With the Beijing Olympics exactly two years away, organizers yesterday
promised the opening ceremony will not be mired by the heavy rains which have
repeatedly hit the capital this summer.
Joggers yesterday pass a
countdown board erected in front of the China National Museum on
Tian'anmen Square to mark the two-year countdown to the Beijing Olympic
"The possibility of rain on August 8, 2008, is between 30 and 40 per cent. If
it does rain, it will most likely be only a drizzle," said Jiang Xiaoyu,
executive vice-president of the Beijing Organizing Committee for the Games of
the XXIX Olympiad (BOCOG).
The prediction is based on weather data from the last 50 August 8s, Jiang
told a news conference marking the two-year countdown.
In Beijing's bidding report, the Games' opening date was originally scheduled
for the latter half of July, but due to concerns over bad weather, the BOCOG put
it off to August 8.
"Weather data shows that the climate in August will be suitable for the
Games," said Jiang.
The Olympics will be held from August 8 to 24, while the Paralympic Games
will be held from September 6 to 17.
At yesterday's briefing, organized by the State Council Information Office,
organizers also promised a high quality service for the media.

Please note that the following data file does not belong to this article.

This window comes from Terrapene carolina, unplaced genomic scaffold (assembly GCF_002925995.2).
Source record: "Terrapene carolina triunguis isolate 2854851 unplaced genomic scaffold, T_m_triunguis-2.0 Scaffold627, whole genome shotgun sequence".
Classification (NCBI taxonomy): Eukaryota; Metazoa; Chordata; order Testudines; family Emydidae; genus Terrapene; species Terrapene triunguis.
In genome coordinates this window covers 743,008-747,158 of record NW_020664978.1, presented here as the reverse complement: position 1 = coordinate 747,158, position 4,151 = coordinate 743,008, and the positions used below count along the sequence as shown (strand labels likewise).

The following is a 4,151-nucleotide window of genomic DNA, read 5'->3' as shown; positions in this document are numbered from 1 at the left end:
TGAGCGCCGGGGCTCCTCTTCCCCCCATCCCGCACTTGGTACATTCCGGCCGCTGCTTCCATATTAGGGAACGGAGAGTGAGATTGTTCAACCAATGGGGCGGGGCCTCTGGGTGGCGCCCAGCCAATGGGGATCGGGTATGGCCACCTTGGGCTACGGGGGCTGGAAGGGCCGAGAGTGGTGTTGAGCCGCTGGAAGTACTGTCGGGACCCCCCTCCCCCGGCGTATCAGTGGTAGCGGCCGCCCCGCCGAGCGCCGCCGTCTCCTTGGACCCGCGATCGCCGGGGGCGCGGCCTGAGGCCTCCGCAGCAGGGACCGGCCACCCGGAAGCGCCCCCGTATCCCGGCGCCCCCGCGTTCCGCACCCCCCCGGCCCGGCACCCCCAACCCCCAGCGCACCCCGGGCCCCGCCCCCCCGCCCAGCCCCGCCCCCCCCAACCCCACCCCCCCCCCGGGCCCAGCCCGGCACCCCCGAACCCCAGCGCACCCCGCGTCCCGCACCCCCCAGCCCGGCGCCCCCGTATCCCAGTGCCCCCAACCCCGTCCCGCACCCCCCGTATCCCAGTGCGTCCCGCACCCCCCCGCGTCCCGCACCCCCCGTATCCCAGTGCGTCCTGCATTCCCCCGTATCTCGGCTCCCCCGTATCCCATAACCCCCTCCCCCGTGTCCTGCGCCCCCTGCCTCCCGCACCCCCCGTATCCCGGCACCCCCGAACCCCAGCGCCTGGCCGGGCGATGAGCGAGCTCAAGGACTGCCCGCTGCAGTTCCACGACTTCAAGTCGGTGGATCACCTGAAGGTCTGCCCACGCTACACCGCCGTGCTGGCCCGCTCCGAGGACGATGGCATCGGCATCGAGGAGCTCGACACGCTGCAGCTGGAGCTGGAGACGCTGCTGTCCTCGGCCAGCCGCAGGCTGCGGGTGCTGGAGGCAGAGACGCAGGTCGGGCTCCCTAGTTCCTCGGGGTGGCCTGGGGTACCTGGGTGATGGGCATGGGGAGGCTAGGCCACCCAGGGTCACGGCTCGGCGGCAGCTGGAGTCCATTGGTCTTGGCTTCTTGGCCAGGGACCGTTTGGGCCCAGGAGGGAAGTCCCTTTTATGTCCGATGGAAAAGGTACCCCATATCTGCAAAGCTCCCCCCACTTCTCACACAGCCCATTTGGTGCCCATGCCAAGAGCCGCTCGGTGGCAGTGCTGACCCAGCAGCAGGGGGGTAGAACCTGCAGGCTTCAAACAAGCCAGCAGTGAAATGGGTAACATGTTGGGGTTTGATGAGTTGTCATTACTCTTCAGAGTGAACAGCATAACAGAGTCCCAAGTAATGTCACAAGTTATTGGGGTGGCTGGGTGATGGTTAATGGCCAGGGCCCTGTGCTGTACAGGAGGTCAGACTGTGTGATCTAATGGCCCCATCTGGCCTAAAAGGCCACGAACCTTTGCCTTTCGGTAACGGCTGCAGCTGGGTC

"We will guarantee reporters the same freedom they have enjoyed at previous
Games," said Jiang. "Where international norms differ from our usual practices,
we will adopt international and Games norms."
He said the commitment applied both to journalists accredited by the IOC to
cover the Games and those without accreditation.
"However, all will have to abide by China's laws," he added.
At the 2005 World Broadcaster Briefing for the 2008 Beijing Olympic Games,
last September, BOCOG President Liu Qi pledged to:
allow foreign media's equipment and supplies to enter and be used in China
put no restrictions on the export of Olympic material filmed and produced in
China for broadcast abroad;
facilitate the entry of personnel of the rights-holding broadcasters and
other foreign media into China before the Games.
The 2006 World Broadcaster Meeting for the Beijing 2008 Olympic Games opens
tomorrow, while the first World Press Briefing for the Games will be held from
September 25 to 29, both in Beijing, to gather further suggestions from the
media on improving services.
Speaking at the same meeting BOCOG Secretary General Wang Wei said the Games
will act as a catalyst for political and social development in China.
"For the whole of society, the Olympic Games will speed up reform," said
Wang. "Chinese people will have more opportunities to have exchanges with the
rest of the world.
"China is on a fast track to modernization and the Olympic Games will act as
a further catalyst."
Wang said the government had learnt a lot from co-operating with the
corporate world to stage the Games.
(China Daily 08/09/2006 page1)